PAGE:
Janna dePorter is an AmeriCorps/VISTA Member doing a year of service with Solid Ground’s Cooking Matters program, which provides classes on nutrition, healthy cooking and food budgeting for people at risk of hunger and malnutrition. This post is adapted from the Cooking Matters Seattle blog.

Fresh kale

Fresh kale

Greens! In one of my Cooking Matters classes, we introduced kale to women who had never seen or heard of it before, but after tasting sautéed kale with garlic, red pepper flakes and balsamic vinegar, they were sold. Many people have seen greens and heard about how fantastic they are nutritionally, but do not know what to do with them. My aunt loves to send me yummy recipes she has seen in the newspaper and tried out. Last week she sent me Swiss Chard and Chickpea Minestrone from Margaret Shulman’s Recipes for Health from the New York Times. It looks so beautiful with all of the colors and textures it features.

Not only are greens beautiful, but they also provide lots of vitamins and minerals. In her New York Times article,  A Versatile Vegetable for a Chilly Spring, Margaret Shulman says, “It’s the most versatile of greens, and an excellent source of calcium and potassium, vitamin C, vitamin A and beta-carotene.” She also provides a great tip on how to preserve the nutrients in greens when cooking: “Some of you have asked why I blanch greens before using them in dishes. I find it’s the most efficient way to wilt them quickly and evenly, and they aren’t boiled so long — just a minute or two — that the nutrients are depleted.”

You can make this simple side dish to incorporate more greens into your meals:

Sautéed collard greens

Brazilian-Style Sautéed Greens

By Chef Jessica Grosman, Boston, MA
Serves 4, ½ cup per serving


  • 1 pound collard greens
  • 4 medium cloves garlic
  • 2 Tablespoons canola oil
  • ½ teaspoon salt
  • ¼ teaspoon ground black pepper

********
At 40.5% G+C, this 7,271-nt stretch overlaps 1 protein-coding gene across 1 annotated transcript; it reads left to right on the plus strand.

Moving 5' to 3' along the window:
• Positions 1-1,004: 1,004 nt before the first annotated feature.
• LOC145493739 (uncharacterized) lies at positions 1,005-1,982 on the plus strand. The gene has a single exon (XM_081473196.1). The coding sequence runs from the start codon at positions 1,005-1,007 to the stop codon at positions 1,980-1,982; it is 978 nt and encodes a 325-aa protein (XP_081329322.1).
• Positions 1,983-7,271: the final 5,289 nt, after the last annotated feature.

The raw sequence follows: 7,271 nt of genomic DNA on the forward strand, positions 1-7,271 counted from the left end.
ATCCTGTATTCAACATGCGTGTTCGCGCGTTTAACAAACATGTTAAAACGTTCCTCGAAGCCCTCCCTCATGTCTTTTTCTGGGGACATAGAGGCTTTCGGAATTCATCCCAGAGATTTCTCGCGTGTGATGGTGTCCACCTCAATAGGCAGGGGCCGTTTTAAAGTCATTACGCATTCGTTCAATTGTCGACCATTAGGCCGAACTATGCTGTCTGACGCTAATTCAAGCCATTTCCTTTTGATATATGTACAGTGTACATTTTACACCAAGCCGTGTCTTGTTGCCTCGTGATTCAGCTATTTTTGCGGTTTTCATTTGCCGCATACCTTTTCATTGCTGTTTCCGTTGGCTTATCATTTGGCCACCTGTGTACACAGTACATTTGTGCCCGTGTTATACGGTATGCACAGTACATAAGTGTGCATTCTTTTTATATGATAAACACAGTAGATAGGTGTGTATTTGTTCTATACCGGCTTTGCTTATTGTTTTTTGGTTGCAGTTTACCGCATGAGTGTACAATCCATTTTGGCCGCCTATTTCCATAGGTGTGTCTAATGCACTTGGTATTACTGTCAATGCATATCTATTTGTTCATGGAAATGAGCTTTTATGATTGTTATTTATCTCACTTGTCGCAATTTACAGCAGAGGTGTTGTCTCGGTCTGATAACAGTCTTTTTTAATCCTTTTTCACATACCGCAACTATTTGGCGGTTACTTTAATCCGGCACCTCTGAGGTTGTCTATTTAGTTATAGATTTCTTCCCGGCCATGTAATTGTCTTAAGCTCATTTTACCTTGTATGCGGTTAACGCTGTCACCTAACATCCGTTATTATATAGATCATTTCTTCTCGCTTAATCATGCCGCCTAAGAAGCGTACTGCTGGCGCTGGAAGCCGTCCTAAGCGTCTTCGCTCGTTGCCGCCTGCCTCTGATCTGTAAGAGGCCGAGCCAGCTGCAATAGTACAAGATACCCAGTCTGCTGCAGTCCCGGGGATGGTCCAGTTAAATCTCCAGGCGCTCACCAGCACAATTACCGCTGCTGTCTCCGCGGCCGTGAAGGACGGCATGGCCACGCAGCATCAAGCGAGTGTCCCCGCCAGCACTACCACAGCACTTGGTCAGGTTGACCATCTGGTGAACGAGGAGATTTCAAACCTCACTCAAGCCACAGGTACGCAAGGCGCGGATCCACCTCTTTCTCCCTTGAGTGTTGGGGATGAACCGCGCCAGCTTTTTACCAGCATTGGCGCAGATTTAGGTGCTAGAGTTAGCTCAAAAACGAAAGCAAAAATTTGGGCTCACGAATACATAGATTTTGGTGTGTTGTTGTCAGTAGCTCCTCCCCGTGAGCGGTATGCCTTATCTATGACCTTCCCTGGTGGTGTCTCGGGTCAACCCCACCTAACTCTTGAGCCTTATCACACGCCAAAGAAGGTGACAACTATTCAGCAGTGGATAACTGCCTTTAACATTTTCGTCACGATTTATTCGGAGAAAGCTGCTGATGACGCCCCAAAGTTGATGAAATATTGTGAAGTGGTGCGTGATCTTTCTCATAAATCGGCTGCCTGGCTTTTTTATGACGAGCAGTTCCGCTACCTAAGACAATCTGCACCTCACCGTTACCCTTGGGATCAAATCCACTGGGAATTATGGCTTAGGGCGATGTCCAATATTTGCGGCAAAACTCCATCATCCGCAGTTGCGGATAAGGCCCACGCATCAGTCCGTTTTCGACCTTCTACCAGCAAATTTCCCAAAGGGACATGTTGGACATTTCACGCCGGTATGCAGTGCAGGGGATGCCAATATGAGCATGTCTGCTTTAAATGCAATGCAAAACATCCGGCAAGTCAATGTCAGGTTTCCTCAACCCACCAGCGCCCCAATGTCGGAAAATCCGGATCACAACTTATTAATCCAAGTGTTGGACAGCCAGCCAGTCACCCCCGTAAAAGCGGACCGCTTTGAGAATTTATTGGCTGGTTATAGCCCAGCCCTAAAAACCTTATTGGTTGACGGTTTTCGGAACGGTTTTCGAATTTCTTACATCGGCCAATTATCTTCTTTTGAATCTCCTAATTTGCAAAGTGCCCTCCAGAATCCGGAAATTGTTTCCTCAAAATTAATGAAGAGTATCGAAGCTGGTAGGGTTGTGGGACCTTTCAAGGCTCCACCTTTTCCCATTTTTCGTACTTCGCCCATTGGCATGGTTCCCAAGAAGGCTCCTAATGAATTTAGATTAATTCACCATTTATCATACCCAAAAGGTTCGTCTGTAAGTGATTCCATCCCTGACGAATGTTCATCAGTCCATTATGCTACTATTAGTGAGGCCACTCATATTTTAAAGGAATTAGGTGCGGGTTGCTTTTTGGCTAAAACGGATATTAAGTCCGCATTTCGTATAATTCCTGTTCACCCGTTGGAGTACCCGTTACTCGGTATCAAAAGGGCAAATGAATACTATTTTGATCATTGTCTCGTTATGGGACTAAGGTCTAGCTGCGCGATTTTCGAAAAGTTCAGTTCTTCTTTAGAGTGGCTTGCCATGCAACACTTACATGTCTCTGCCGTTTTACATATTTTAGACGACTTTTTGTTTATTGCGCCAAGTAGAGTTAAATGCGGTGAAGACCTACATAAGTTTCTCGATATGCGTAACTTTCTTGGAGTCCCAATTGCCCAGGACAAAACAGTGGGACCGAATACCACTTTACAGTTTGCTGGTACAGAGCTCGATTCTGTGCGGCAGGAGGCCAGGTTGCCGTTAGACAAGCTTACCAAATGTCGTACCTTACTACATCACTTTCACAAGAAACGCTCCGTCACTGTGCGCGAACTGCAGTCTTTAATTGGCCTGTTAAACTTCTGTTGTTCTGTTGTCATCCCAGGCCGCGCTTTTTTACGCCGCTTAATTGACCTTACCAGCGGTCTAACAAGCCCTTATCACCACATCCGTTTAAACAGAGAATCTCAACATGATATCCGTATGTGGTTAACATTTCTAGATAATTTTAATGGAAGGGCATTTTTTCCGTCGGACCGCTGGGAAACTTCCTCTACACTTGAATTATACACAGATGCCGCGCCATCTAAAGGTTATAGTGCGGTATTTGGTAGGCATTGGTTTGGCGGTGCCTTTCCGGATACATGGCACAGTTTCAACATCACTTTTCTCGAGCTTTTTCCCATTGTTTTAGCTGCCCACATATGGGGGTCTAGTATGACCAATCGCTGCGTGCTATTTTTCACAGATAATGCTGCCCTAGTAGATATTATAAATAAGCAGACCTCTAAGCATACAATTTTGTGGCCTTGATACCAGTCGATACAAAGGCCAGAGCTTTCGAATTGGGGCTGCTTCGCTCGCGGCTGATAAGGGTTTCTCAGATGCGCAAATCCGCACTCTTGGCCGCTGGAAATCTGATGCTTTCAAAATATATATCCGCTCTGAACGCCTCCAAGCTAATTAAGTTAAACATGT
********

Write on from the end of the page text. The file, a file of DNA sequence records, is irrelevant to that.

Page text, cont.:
1. Remove stems from each collard green leaf.
2. Stack the leaves on top of each other and roll them tightly into a tube-shaped bundle of leaves. Make multiple stacks if there are too many leaves to roll into one bundle.
3. Use a sharp knife to slice the bundles into ¼-inch wide strips.
4. Place all cut greens in a large bowl and fill with cold water, allowing any dirt to settle to the bottom of the bowl. If greens are very dirty, repeat this step.
5. Peel and mince garlic.
6. Heat a large skillet over medium-high heat and add canola oil.
7. Lift greens out of the bowl, shaking off any excess water and place in hot skillet. Use caution as the oil might splatter when the damp greens are placed in the hot pan. If the greens can’t all fit in the pan at once, cook in two batches.
8. Stir the greens to cook evenly, about 1-2 minutes.
9. Reduce heat to medium and add garlic. Sauté until all greens are fully cooked, about 5-7 minutes, and any excess water has evaporated. If garlic starts to brown or burn, reduce heat to medium low until greens are fully cooked.
10. Season with salt and pepper and serve immediately.

Chef’s note: Try chard, kale or any other leafy greens instead of collards.


Yogurt: Plain & simple